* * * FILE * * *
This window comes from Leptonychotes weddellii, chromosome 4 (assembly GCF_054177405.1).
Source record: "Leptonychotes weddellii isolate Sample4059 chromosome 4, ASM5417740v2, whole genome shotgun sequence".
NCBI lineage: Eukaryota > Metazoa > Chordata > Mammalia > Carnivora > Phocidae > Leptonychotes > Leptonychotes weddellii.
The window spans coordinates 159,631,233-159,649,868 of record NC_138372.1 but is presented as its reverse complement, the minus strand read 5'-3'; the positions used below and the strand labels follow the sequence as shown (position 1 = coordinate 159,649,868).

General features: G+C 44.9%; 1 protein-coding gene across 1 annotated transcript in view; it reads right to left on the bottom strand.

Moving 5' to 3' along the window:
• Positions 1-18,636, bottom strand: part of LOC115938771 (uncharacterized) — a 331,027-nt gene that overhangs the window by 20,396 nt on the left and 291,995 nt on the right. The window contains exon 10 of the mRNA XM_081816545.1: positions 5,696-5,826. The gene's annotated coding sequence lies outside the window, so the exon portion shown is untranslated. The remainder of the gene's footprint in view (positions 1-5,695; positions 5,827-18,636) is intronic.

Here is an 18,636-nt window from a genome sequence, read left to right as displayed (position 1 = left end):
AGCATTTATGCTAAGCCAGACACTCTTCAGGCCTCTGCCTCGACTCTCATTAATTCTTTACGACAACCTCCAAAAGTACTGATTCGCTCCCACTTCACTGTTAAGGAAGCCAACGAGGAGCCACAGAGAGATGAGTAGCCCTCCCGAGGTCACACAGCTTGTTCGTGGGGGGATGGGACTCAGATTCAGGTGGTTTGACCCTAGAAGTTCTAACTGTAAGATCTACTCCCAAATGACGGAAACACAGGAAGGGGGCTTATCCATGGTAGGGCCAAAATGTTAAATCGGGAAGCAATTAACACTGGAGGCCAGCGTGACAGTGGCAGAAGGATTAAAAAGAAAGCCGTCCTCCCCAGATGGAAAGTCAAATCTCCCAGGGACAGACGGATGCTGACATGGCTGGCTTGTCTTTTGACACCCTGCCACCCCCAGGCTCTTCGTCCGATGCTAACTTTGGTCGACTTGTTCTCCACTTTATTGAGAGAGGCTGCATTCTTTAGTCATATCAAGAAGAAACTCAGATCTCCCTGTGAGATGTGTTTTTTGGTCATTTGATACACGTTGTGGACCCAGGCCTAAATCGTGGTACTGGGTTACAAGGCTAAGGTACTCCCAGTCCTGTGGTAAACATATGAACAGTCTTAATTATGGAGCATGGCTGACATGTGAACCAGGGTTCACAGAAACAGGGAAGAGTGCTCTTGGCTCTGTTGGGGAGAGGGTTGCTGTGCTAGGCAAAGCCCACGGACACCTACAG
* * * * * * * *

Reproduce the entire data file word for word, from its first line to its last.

This window comes from Leptonychotes weddellii, chromosome 4 (assembly GCF_054177405.1).
Source record: "Leptonychotes weddellii isolate Sample4059 chromosome 4, ASM5417740v2, whole genome shotgun sequence".
NCBI lineage: Eukaryota > Metazoa > Chordata > Mammalia > Carnivora > Phocidae > Leptonychotes > Leptonychotes weddellii.
The window spans coordinates 159,631,233-159,649,868 of record NC_138372.1 but is presented as its reverse complement, the minus strand read 5'-3'; the positions used below and the strand labels follow the sequence as shown (position 1 = coordinate 159,649,868).

General features: G+C 44.9%; 1 protein-coding gene across 1 annotated transcript in view; it reads right to left on the bottom strand.

Moving 5' to 3' along the window:
• Positions 1-18,636, bottom strand: part of LOC115938771 (uncharacterized) — a 331,027-nt gene that overhangs the window by 20,396 nt on the left and 291,995 nt on the right. The window contains exon 10 of the mRNA XM_081816545.1: positions 5,696-5,826. The gene's annotated coding sequence lies outside the window, so the exon portion shown is untranslated. The remainder of the gene's footprint in view (positions 1-5,695; positions 5,827-18,636) is intronic.

Here is an 18,636-nt window from a genome sequence, read left to right as displayed (position 1 = left end):
AGCATTTATGCTAAGCCAGACACTCTTCAGGCCTCTGCCTCGACTCTCATTAATTCTTTACGACAACCTCCAAAAGTACTGATTCGCTCCCACTTCACTGTTAAGGAAGCCAACGAGGAGCCACAGAGAGATGAGTAGCCCTCCCGAGGTCACACAGCTTGTTCGTGGGGGGATGGGACTCAGATTCAGGTGGTTTGACCCTAGAAGTTCTAACTGTAAGATCTACTCCCAAATGACGGAAACACAGGAAGGGGGCTTATCCATGGTAGGGCCAAAATGTTAAATCGGGAAGCAATTAACACTGGAGGCCAGCGTGACAGTGGCAGAAGGATTAAAAAGAAAGCCGTCCTCCCCAGATGGAAAGTCAAATCTCCCAGGGACAGACGGATGCTGACATGGCTGGCTTGTCTTTTGACACCCTGCCACCCCCAGGCTCTTCGTCCGATGCTAACTTTGGTCGACTTGTTCTCCACTTTATTGAGAGAGGCTGCATTCTTTAGTCATATCAAGAAGAAACTCAGATCTCCCTGTGAGATGTGTTTTTTGGTCATTTGATACACGTTGTGGACCCAGGCCTAAATCGTGGTACTGGGTTACAAGGCTAAGGTACTCCCAGTCCTGTGGTAAACATATGAACAGTCTTAATTATGGAGCATGGCTGACATGTGAACCAGGGTTCACAGAAACAGGGAAGAGTGCTCTTGGCTCTGTTGGGGAGAGGGTTGCTGTGCTAGGCAAAGCCCACGGACACCTACAG